Along the continuum of wrongdoing, two things influence a bloodthirsty emotional reaction: personal impact, which is to say, how much an individual is personally affected by it, and severity or depravity of the crime. The former is more of a selfish thing, perhaps, insofar as we tend to care less about vandalism when it is not our very own property or part of a public space we care about. The latter is more universal or normative insofar as we can be riled up by hearing about child molesters, serial killers, or any perpetrator who inspires serious revulsion in us in spite of our own lack of personal investment in the matter.

[1] The Genealogy of Morals, more specifically the online edition here, because I'm lazy. Second essay, §6.
[2] "Misdemeanor" may not be the appropriate legal term here. "Infraction" or "regulatory offence" might be better. I should also add that whether another person is directly harmed or not can be argued in each of the following examples, but hopefully you can put that aside or mentally substitute your preferred examples as necessary.

Saturday, February 12, 2011

That Initial Impulse

A common focus among my posts on this blog is that of the need for a ground (or substrate), broadly construed, upon which other concepts or items may be "built". Indeed, the name of this blog itself indicates as much; part of its meaning comes from a statement of Wittgenstein's in On Certainty: "Doubt rests upon that which is beyond doubt."

In epistemology, we want a fundamental, solid basis for knowledge: the indubitable, or the undoubtable. Analogously, in metaphysics, we have the need for something that sit in the spot of "prime mover": an uncaused cause (causa sui), the First Cause, God. In ethics, we need to know what can possibly justify objective moral imperatives when every value judgment is, apparently, subjective. (To refer to this notion of a "first thing" in general, I will use the general term "ultimate ground".)

In a digression, I note that these problems are not what typically occupy philosophers as professionals. I don't mean that the whole of each field in philosophy drives only toward finding an ultimate ground. Rather, while a philosopher's personal sense of ultimate grounds or justifications may be upset when she first begins studying skepticism and/or thinking critically about her own experience, usually this problem is eventually settled or ignored in favor of "higher level" concerns later on. There may be good reason for that: once you cover the basics, is there a lot else to say? And there is certainly no shortage of richer philosophical veins to mine elsewhere, once you accept something as given, like, "We do have knowledge of some sort, even if it is not and cannot be 'perfect'", or "Ethical systems can be evaluated in some kind of objective way", etc. Yes, maybe the skeptics are right that nothing meets their impeccably high standards, but that doesn't suddenly render thought, learning, and acting useless.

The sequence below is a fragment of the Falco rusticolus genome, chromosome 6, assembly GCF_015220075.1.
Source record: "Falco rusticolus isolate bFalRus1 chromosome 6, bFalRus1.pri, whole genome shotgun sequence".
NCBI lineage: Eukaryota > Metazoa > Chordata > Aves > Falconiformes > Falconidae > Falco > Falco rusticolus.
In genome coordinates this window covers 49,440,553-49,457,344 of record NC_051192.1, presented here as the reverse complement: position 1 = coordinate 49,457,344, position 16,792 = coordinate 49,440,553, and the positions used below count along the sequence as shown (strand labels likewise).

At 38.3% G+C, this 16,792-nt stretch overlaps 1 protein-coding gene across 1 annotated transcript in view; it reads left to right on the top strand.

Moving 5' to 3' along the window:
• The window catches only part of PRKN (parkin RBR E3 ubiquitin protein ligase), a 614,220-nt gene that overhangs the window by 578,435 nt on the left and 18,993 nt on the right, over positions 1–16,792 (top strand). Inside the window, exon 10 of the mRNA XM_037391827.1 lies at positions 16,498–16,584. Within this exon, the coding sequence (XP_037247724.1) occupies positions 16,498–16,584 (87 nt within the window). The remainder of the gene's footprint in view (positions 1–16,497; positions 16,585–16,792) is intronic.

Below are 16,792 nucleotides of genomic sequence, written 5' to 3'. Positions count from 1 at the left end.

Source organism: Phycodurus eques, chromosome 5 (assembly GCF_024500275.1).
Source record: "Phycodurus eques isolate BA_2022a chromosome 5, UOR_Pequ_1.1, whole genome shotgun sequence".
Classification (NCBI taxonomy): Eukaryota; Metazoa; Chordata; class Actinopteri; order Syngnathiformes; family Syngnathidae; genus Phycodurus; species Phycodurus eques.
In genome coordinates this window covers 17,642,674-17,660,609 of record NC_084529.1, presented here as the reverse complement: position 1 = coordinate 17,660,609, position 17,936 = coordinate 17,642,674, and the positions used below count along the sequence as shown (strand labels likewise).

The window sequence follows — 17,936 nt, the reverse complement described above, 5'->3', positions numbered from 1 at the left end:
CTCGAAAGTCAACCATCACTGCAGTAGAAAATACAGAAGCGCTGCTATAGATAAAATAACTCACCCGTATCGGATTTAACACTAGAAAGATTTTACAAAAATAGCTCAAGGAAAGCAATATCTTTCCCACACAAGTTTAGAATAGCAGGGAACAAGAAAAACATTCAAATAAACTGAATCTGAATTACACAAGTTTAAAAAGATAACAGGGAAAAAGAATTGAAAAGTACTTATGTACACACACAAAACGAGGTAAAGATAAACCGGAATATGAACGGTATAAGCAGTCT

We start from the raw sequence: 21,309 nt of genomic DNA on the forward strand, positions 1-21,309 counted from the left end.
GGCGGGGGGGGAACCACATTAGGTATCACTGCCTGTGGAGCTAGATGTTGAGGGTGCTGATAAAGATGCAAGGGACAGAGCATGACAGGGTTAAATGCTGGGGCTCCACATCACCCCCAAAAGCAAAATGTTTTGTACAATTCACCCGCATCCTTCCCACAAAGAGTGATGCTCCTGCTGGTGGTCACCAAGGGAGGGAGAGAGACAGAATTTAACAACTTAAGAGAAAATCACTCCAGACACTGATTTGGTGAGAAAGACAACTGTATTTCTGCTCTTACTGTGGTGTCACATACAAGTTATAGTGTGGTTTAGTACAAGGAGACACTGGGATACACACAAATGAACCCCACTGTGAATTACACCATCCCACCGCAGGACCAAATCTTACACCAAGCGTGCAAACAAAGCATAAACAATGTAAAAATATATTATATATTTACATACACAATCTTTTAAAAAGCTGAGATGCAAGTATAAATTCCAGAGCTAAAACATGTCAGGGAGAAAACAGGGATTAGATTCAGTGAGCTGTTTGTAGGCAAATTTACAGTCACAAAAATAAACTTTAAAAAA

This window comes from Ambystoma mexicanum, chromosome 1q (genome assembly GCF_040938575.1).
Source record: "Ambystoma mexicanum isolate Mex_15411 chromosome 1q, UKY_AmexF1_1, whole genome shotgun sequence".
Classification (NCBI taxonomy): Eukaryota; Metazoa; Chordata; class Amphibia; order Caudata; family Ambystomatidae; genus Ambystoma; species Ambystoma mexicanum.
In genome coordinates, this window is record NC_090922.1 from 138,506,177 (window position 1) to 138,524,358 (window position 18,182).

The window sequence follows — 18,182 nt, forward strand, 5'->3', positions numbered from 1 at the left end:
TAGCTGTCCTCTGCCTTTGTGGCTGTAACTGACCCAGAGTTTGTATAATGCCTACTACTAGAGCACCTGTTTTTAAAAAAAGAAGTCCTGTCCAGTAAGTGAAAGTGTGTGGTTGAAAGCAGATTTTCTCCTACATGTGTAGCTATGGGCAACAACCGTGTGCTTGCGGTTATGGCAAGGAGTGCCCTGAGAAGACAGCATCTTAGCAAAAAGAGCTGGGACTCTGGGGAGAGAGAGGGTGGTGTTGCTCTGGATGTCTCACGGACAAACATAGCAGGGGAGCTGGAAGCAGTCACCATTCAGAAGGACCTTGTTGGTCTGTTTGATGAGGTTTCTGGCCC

My main point--which may end up taking less time to say than the above digression--is that there is an analogous apparent absence within our psyches with respect to personal agency. At least, within my psyche: perhaps the rest of you are different. Anyhow, when I introspect, I notice a distinction between mental activity that feels constitutive of me as an individual person, and that which seems more incidental (or "accidental", if you like). For example, the thoughts I hold now, the ones inspiring these very words, fit the former category. The sensations from external (and some internal) stimuli that I experience at every moment fit the latter category, e.g., my experience of a glowing screen upon which words appear.

Now, the thing that strikes me as highly peculiar is the palpable lack of an ultimate ground in all of this. For incidental experiences, that makes sense: most or all of them originate from outside of me, so I can safely presume that any such ground lies "out there" as well. But when it comes to constitutive (we might also say integral) mental activity, I have a very strong sense of personal agency and thus responsibility; that is to say, I subjectively feel like "I" am the origin of such things. When I make a decision, any kind of conscious decision, I feel like I am a mini prime mover (c.f. Chisholm on free will and unmoved movers). But, in fact, under scrutiny, I can find no ultimate ground within me for decision nor motivation. Even though I feel in control of myself, even though I feel that I am the "first" in a chain of causality or what-have-you, closer inspection reveals no such basis within me.

And that strikes me as unusual.